Why is Biodiversity Important?

Biodiversity boosts ecosystem productivity where each species, no matter how small, all have an important role to play.

For example,

And so, while we dominate this planet, we still need to preserve the diversity in wildlife.

A healthy biodiversity offers many natural services

Ecosystems such as the Amazon rainforest are rich in diversity. Deforestation threatens many species such as the giant leaf frog, shown here. (Images source: Wikipedia)

A healthy biodiversity provides a number of natural services for everyone:

  • Ecosystem services, such as
    • Protection of water resources
    • Soils formation and protection
    • Nutrient storage and recycling
    • Pollution breakdown and absorption
    • Contribution to climate stability
    • Maintenance of ecosystems
    • Recovery from unpredictable events
  • Biological resources, such as
    • Food
    • Medicinal resources and pharmaceutical drugs
    • Wood products
    • Ornamental plants
    • Breeding stocks, population reservoirs
    • Future resources
    • Diversity in genes, species and ecosystems
  • Social benefits, such as
    • Research, education and monitoring
    • Recreation and tourism
    • Cultural values

That is quite a lot of services we get for free! Continue reading

Biodiversity Conservation in terrestrial, marine and aquatic environments.

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I have found many organizations in the world including the government and non-government agencies that providing some information about biodiversity conservation in terrestrial, marine and aquatic environments. Some of them have the same needs or the same point of view to conserve what they really love about, such as the aquatic warbler.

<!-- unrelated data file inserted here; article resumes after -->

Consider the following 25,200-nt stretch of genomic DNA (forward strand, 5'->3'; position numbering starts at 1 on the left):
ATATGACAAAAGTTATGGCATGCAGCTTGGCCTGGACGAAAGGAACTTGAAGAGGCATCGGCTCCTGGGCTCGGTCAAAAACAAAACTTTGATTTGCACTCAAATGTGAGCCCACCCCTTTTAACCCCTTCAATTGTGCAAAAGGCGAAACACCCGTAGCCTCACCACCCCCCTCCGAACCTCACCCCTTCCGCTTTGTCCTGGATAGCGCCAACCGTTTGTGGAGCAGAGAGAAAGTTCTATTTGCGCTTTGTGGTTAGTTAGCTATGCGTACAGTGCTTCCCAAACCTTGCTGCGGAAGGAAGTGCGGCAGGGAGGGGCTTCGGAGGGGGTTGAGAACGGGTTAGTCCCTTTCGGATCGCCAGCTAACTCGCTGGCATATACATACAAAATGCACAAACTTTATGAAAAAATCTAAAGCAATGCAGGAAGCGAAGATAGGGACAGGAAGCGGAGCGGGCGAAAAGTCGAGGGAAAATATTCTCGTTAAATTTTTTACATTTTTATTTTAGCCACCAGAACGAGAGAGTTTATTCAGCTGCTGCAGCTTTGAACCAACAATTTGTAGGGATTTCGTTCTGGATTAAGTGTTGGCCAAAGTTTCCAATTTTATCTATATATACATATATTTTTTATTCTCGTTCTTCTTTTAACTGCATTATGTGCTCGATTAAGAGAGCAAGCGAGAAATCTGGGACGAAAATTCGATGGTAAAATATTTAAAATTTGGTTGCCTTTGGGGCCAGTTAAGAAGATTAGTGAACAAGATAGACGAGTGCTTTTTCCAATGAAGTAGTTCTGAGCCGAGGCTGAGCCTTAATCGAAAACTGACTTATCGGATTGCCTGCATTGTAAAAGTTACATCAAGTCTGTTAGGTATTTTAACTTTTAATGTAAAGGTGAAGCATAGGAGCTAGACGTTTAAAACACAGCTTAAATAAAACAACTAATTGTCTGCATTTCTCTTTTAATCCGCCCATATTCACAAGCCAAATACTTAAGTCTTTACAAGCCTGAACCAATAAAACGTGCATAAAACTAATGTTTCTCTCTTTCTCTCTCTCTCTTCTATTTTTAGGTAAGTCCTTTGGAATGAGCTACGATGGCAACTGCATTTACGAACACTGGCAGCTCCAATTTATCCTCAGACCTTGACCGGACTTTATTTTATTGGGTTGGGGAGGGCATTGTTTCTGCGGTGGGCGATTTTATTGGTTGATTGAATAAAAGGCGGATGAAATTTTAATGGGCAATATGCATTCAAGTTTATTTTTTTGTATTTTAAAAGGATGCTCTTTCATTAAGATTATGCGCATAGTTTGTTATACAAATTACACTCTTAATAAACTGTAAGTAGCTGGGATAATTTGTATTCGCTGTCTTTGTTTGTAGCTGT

The Aquatic Warbler Acrocephalus paludicola is the rarest and the only globally threatened passerine bird found in mainland Europe. The species is classified as Vulnerable at global level and is listed as Vulnerable in the IUCN Red List of Threatened Species. At the European level it is classified as Endangered. It is also included into Annex I of the EU Wild Birds Directive, in Appendix II of the Bern Convention and in Appendix I of the Bonn Convention.

The Aquatic Warbler regularly breeds in Belarus, Germany, Hungary, Lithuania, Poland and Ukraine (irregularly in Russia and Latvia), with major populations in Belarus, Ukraine, and Poland. The breeding distribution is fragmented because of habitat constraints. The species became extinct in Western Europe during the 20th century and has declined dramatically in central Europe. It formerly bred in France, Belgium, Netherlands, former West Germany, former Czechoslovakia, former Yugoslavia, Austria and Italy. Continue reading